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The Battle of Manassas Station Operations

August 25-27, 1862 in Prince William County, Virginia

Jackson's troops pillaging Federal supplies at Manassas Junction just prior to the Second Battle of Manassas.
Union Forces Commanded by
Maj. Gen. John Pope
Strength Killed Wounded Missing/Captured
75,000 ? ? ?
Confederate Forces Commanded by
Maj. Gen. Thomas J. Jackson
Strength Killed Wounded Missing/Captured
24,000 ? ? ?
Conclusion: Confederate Victory
2nd Manassas/Bull Run Campaign
   The Battle of Manassas Station Operations was also known as the Battle of Bristoe Station/Union Mills/Kettle Run/and Bull Run Bridge. The total casualties were 1,100 men for both armies combined.

Maj. Gen. Thomas J. "Stonewall" Jackson's soldiers had already demonstrated their ability to make the long, rapid marches that earned them the nickname "Foot Cavalry" before they started on a mad dash around to the rear of Maj. Gen. John Pope's 75,000-man Union army. Gen. Robert E. Lee had divided his command in half and sent Jackson and his 24,000 men to make one of the greatest marches of the war.

On August 26, while walking 50 miles in 2 days, Jackson's men suddenly appeared in the evening at Bristoe Station. There, they tore up the track of the Orange & Alexandria Railroad, Pope's main supply line, and wrecked 2 Union trains.

By 9:00 P.M., Jackson had learned that the massive Union supply depot, 5 miles up the tracks at Manassas Junction, was only lightly guarded. Stonewall selected one of his most trusted brigade commanders, Gen. Isaac Trimble, to march immediately to Manassas Junction and capture the stores. Jackson sent Gen. Jeb Stuart and his cavalry along with Trimble and his 2 regiments. In a rare night attack that lasted but 5 minutes, the Confederates overran and captured more than 300 of the surprised Union troops.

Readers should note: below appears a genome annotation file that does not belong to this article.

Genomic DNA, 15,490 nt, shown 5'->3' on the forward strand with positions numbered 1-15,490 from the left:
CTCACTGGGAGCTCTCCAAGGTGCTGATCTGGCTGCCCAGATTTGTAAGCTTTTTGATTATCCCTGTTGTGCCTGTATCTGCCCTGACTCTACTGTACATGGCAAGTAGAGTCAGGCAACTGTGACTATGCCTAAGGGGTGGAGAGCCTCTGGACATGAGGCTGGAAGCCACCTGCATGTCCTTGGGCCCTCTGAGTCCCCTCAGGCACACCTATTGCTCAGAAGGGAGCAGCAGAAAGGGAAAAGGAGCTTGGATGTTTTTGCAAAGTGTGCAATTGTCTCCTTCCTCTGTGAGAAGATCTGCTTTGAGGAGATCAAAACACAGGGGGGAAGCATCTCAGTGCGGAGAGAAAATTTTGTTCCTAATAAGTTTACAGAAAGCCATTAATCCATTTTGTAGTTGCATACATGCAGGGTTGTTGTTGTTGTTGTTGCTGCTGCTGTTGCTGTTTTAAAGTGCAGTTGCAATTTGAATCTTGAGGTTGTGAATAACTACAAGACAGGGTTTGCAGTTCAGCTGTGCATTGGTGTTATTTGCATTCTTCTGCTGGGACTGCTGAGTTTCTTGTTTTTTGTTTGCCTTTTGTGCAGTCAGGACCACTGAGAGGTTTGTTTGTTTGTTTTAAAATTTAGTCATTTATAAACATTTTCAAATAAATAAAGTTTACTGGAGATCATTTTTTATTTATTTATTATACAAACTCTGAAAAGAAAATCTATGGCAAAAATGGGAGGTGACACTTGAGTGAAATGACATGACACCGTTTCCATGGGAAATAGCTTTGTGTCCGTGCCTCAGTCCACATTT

On August 27, while leaving 3 brigades to guard his rear, Jackson and the rest of his men marching to Manassas Junction in the morning. There they found 100 boxcars and dozens of warehouses brimming with supplies beyond their wildest dreams. After beating back an attempt by a small Union force to retake the Junction, Jackson allowed his men to take whatever they wanted. The ragged, hungry soldiers had a day they would never forget; they ran from warehouse to warehouse helping themselves to everything from shoes and new underwear to lemons and cakes. Whatever couldn't be carried or loaded onto wagons was burned before Jackson set out the next morning to escape the Union forces he knew would be converging on the depot.

Jackson routed a Union brigade near Union Mills (Bull Run Bridge), inflicting several hundred casualties and mortally wounding Union Brig. Gen. G.W. Taylor. Ewell's Division fought a brisk rearguard action against Hooker's division at Kettle Run, resulting in about 600 casualties. Ewell held back Union forces until dark.

During the night, Jackson marched his divisions north to the First Manassas battlefield, where he took position behind an unfinished railroad grade.

For the rest of the war, the memory of the great quantity of supplies captured at Manassas Junction spurred these Confederate soldiers on to extraordinary marches with the hope of similar gratification

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